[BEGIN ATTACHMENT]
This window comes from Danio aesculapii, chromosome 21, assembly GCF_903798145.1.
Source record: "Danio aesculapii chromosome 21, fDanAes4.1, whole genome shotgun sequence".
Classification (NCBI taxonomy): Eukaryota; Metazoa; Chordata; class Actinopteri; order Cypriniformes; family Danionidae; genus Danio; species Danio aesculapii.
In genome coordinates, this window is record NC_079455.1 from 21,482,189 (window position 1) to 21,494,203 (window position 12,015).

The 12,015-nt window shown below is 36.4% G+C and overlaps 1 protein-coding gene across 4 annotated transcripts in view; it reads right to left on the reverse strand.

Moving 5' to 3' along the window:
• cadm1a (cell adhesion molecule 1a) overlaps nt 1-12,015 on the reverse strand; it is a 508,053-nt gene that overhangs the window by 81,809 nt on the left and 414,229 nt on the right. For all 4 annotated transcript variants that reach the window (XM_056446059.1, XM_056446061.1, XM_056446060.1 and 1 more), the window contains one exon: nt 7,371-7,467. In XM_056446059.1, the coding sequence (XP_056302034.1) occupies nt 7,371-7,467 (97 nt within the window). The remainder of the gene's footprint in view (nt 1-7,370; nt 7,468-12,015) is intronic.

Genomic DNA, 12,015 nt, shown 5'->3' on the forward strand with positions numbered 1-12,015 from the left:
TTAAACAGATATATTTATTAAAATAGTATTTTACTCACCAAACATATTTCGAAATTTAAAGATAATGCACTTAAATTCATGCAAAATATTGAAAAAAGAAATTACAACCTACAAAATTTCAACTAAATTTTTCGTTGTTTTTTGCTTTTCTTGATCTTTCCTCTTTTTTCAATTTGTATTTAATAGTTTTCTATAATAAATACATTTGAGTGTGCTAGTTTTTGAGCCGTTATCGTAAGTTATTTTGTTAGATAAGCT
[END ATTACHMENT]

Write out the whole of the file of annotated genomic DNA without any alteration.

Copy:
This window comes from Danio aesculapii, chromosome 21, assembly GCF_903798145.1.
Source record: "Danio aesculapii chromosome 21, fDanAes4.1, whole genome shotgun sequence".
Classification (NCBI taxonomy): Eukaryota; Metazoa; Chordata; class Actinopteri; order Cypriniformes; family Danionidae; genus Danio; species Danio aesculapii.
In genome coordinates, this window is record NC_079455.1 from 21,482,189 (window position 1) to 21,494,203 (window position 12,015).

The 12,015-nt window shown below is 36.4% G+C and overlaps 1 protein-coding gene across 4 annotated transcripts in view; it reads right to left on the reverse strand.

Moving 5' to 3' along the window:
• cadm1a (cell adhesion molecule 1a) overlaps nt 1-12,015 on the reverse strand; it is a 508,053-nt gene that overhangs the window by 81,809 nt on the left and 414,229 nt on the right. For all 4 annotated transcript variants that reach the window (XM_056446059.1, XM_056446061.1, XM_056446060.1 and 1 more), the window contains one exon: nt 7,371-7,467. In XM_056446059.1, the coding sequence (XP_056302034.1) occupies nt 7,371-7,467 (97 nt within the window). The remainder of the gene's footprint in view (nt 1-7,370; nt 7,468-12,015) is intronic.

Genomic DNA, 12,015 nt, shown 5'->3' on the forward strand with positions numbered 1-12,015 from the left:
TTAAACAGATATATTTATTAAAATAGTATTTTACTCACCAAACATATTTCGAAATTTAAAGATAATGCACTTAAATTCATGCAAAATATTGAAAAAAGAAATTACAACCTACAAAATTTCAACTAAATTTTTCGTTGTTTTTTGCTTTTCTTGATCTTTCCTCTTTTTTCAATTTGTATTTAATAGTTTTCTATAATAAATACATTTGAGTGTGCTAGTTTTTGAGCCGTTATCGTAAGTTATTTTGTTAGATAAGCT